Rosedale Garden

The Big Floods

Rosedale GardenThe recent heavy rains and flooding brought comparisons back to the Wednesday, March 14 to Friday, March 16 of the 1973 flood. The flooding this year was the second worst flooding we have had, with the 1973 flooding being the worst. During our monthly Deshler Class of 1971, the topic of the current flood and that of 1973 came up. I was attending Florence State College at the time and working part time as a secretary at Our Lady of the Shoals Catholic Church.   

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I started out that day that most of the worst part of the flooding occurred and hit the big dip on Woodmont Drive south of Spring Creek. The little dry creek was overflowing its bank and the road was closed. I turned around and thought I would go via highway 43, but when I got to the two bridges south of the 72 and 43 intersection, water was everywhere.  A car had tried to cross the water, and landed up floating down the creek. The driver had to be rescued. The last option was going over Gobblers Knob, which was a narrow dirt road at the time.  I wasn’t the only one who had that idea.  The ruts were horrible, but my little Dodge Dart finally made it over to Frankfort Road. 

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As I got to the old Hook Street bridge over Spring Creek, water was coming over the roadway. I was one of the last ones allowed to cross it before it was closed. After I finished my story, Wade Gann said that the bridge was knocked a few inches off of the pillars by the force of the water, and they had to use every large truck they could find to pull it back over.  In the back of my mind, I wandered away from our conversation, and I started counting the number of times I had crossed that bridge between 1973 and the time it was replaced with the new bridge.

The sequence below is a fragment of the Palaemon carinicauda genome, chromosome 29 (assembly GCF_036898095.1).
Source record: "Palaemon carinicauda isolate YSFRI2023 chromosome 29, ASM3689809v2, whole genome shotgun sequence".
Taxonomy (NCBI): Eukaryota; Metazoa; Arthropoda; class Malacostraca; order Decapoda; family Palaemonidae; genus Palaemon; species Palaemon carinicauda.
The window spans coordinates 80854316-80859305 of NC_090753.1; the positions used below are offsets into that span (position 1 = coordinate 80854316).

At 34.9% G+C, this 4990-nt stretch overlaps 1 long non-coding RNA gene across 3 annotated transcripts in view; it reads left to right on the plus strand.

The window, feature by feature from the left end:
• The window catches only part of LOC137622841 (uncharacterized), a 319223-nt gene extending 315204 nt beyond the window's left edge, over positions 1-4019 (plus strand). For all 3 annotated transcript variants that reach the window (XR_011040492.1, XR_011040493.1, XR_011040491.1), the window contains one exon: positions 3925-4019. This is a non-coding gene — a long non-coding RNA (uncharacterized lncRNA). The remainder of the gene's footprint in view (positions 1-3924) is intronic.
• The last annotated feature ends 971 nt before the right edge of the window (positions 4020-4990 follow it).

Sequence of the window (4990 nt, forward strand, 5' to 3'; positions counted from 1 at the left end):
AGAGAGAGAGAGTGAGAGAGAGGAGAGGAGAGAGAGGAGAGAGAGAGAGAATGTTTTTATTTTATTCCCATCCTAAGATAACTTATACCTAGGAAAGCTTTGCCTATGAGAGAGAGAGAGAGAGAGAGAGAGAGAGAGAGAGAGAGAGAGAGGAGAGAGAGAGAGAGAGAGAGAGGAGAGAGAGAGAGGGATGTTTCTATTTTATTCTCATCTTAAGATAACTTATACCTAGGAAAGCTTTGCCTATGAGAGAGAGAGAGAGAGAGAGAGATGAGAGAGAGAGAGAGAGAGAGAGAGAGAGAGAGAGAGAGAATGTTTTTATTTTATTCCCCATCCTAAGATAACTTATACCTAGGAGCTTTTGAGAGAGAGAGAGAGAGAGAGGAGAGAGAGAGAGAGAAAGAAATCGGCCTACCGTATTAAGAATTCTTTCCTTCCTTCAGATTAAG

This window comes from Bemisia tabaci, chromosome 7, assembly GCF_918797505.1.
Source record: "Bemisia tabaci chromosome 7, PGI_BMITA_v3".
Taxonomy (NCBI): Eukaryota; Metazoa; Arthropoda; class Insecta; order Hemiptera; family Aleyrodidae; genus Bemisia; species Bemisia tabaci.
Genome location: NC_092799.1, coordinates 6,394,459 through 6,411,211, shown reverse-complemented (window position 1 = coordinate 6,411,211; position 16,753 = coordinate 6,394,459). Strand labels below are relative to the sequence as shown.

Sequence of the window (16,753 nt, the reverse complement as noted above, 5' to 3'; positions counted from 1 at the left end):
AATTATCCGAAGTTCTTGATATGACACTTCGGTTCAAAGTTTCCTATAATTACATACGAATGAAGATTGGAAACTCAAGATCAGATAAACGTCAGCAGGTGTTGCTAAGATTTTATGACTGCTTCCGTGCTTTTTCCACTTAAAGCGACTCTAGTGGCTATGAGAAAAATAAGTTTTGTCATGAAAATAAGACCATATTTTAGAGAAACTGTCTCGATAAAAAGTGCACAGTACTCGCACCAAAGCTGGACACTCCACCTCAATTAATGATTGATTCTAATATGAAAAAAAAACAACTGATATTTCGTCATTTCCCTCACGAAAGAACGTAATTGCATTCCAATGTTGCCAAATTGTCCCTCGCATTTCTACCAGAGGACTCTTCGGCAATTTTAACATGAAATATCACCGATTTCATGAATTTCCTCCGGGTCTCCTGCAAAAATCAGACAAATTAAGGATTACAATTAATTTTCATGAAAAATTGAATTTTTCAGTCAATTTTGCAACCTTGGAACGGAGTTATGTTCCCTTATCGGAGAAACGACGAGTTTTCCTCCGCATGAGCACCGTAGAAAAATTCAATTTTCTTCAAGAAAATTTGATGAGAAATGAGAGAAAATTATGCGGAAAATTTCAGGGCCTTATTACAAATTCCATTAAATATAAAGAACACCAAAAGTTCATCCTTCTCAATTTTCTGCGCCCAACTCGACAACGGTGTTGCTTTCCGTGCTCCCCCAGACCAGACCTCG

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During the 1973 flood, ten inches of rain fell during the three days. I reported 9.38 inches during the recent flood to the Community Collaborative Rain, Hail & Snow Network (CoCoRaHS) during this past week flood event. During the 1973 flood, Wilson Dam was spilling 550,000 cubic feet per second or 4.2 million gallons over the spillway gates. This time Wilson has been spilling 1.7 million gallons per second for most of the week, with a high of 3.5 million gallons per second, this past Sunday.

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During the 1973 flood, Courtland Hospital had to be evacuated. The area along both sides of Woodward were flooded, including the area where Gusmus Pond was located at one time. Gusmus Pond was replaced by South Gate, so Woodward Avenue was called Woodward Lake during the flood. FAME recording had built a wall around the recording studio and was running seven pumps until water came over and entered the back of the building.  Afterwards, FAME had a sign on a flatbed trailer which read “Your TAX Dollars at work, TVA experienced in flood control, this water from TVA reservation."

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It took a week for the flood waters to subside in Muscle Shoals. Southgate Mall had after-flood sales. First Colbert National Bank (now Bank Independent) had an ad “banking by boat” showing someone in a boat at the drive through at their Southgate Mall branch announcing all branches were opened back up.